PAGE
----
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Clarice Gargard at the TEDx Amsterdam Women Talk. Photo credit: Maurice Mikkers.

The Liberian Dutch-American journalist and social advocate Clarice Gargard recently shared her story of Liberia’s civil wars in a TEDx Amsterdam Women Talk. Based on the experience of her father who worked for the rebel leader and dictator Charles Taylor, her talk stressed the importance of sharing that which makes us human. It is a subject she explores in her Gouden Kalf-winning 2019 documentary Daddy & the Warlord, co-directed with Shamira Raphaela, and in her book Drakendochter, which is undergoing translation into English as Dragon’s Daughter and explores morals, conflict, spirituality, and migration through the lens of her family’s history.

The TEDx Amsterdam Women conference, which recently turned ten, uses the TED conference format but is independently organized by a local community. Also speaking at the event were Princess Märtha Louise of Norway, the Dutch visual artist Raquel van Haver, the journalist Belinda Otas, and Edna Adan Ismail, former minister of Somaliland and UN and WHO ambassador.

Clarice Gargard currently works as a Correspondent Resistance and NRC columnist. She was an editor and presenter for AT5, BNNVARA (Joop), and Vogue, and contributed to Vice, the South African 702 Talk Radio, and Afropunk. Her work is centered around criticizing power structures, human rights and social justice, and intersectional feminism, which she also describes as “customized emancipation.” She is co-founder, with Hasna El Maroudi, of the feminist multimedia platform and zine Lilith. In 2019, she was the Dutch women’s representative and gave a speech on women’s rights and the importance of systemic change at the United Nations General Assembly. A winner of a Black Achievement Award and a nominee for the Joke Smit Prize, she is a board member of the Prince Claus Fund and a part of the Supervisory Board of the Holland Festival.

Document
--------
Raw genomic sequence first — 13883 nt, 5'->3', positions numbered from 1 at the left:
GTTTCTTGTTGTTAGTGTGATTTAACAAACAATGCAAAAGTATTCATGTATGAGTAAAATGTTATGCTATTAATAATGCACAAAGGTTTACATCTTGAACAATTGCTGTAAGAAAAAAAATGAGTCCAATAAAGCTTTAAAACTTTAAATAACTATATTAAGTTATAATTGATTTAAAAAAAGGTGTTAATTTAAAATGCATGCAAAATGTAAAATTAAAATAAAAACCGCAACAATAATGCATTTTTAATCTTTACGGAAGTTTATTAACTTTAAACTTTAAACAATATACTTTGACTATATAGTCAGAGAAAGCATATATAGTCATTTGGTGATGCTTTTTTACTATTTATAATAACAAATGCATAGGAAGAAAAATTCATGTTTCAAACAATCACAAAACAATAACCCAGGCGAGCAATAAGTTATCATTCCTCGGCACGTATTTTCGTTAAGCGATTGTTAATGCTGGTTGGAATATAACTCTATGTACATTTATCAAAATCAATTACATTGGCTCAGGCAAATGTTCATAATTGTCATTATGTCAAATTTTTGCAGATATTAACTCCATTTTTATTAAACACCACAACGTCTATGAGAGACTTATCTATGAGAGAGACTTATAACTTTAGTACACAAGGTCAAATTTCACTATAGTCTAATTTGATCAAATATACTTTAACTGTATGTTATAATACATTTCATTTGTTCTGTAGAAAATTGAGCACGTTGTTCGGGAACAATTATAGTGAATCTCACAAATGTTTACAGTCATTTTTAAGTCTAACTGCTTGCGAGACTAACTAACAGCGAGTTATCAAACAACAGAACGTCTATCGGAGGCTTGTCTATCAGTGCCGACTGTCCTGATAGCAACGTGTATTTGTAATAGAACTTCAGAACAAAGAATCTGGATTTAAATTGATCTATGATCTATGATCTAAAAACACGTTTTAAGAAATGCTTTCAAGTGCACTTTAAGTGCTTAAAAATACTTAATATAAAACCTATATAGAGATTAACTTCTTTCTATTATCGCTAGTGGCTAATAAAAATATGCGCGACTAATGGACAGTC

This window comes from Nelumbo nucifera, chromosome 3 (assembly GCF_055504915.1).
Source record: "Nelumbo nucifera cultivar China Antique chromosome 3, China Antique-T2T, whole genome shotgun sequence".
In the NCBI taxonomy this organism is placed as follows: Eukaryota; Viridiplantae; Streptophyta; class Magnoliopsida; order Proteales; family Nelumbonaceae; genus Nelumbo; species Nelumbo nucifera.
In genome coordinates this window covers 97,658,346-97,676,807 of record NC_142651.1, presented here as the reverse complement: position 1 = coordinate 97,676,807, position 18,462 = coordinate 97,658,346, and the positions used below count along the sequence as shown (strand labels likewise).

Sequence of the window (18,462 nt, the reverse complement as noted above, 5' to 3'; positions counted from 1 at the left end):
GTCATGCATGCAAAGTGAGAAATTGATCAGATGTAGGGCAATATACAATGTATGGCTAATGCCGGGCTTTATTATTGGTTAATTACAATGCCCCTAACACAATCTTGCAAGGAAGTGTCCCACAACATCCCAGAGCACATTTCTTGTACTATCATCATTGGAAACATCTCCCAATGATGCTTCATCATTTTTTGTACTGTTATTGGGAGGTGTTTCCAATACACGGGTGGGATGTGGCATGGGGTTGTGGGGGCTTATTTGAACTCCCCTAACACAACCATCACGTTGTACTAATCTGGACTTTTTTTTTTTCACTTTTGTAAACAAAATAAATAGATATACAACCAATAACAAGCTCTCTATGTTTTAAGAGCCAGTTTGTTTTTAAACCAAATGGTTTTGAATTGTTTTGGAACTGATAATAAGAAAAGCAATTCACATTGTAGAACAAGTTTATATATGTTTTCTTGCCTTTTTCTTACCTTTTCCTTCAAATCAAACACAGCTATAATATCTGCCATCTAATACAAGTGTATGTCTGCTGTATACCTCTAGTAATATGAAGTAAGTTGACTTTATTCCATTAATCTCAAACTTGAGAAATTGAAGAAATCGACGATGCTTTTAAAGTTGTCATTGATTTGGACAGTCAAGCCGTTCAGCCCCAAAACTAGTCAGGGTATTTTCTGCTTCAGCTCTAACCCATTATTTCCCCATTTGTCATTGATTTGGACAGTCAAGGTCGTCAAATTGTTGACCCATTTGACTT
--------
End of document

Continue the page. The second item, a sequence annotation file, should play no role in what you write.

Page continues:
Watch the Talk below:

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About Otosirieze Obi-Young

View all posts by Otosirieze Obi-Young
Otosirieze Obi-Young is a writer, journalist, & Deputy Editor of Brittle Paper. The recipient of the inaugural The Future Awards Prize for Literature in 2019, he is a judge for The Gerald Kraak Prize and was a judge for The Morland Writing Scholarship in 2019. He is Nonfiction Editor at 14, Nigeria’s first queer art collective, which has published volumes including We Are Flowers (2017) and The Inward Gaze (2018). He is Curator at The Art Naija Series, a sequence of e-anthologies of writing and visual art focusing on different aspects of Nigerianness, including Enter Naija: The Book of Places (2016), which explores cities, and Work Naija: The Book of Vocations (2017), which explores professions. His work in queer equality advocacy in literature has been profiled in Literary Hub. His fiction has appeared in The Threepenny Review and Transition. He has completed a collection of short stories, You Sing of a Longing, is working on a novel, and is represented by David Godwin Associates literary agency. He has an M.A. in African Studies and a combined honours B.A. in History & International Studies/English & Literary Studies, both from the University of Nigeria, Nsukka. He taught English in a private Nigerian university. Find him at otosirieze.com, where he accepts writing and editing offers, or on Instagram or Twitter: @otosirieze. When bored, he Googles Rihanna.

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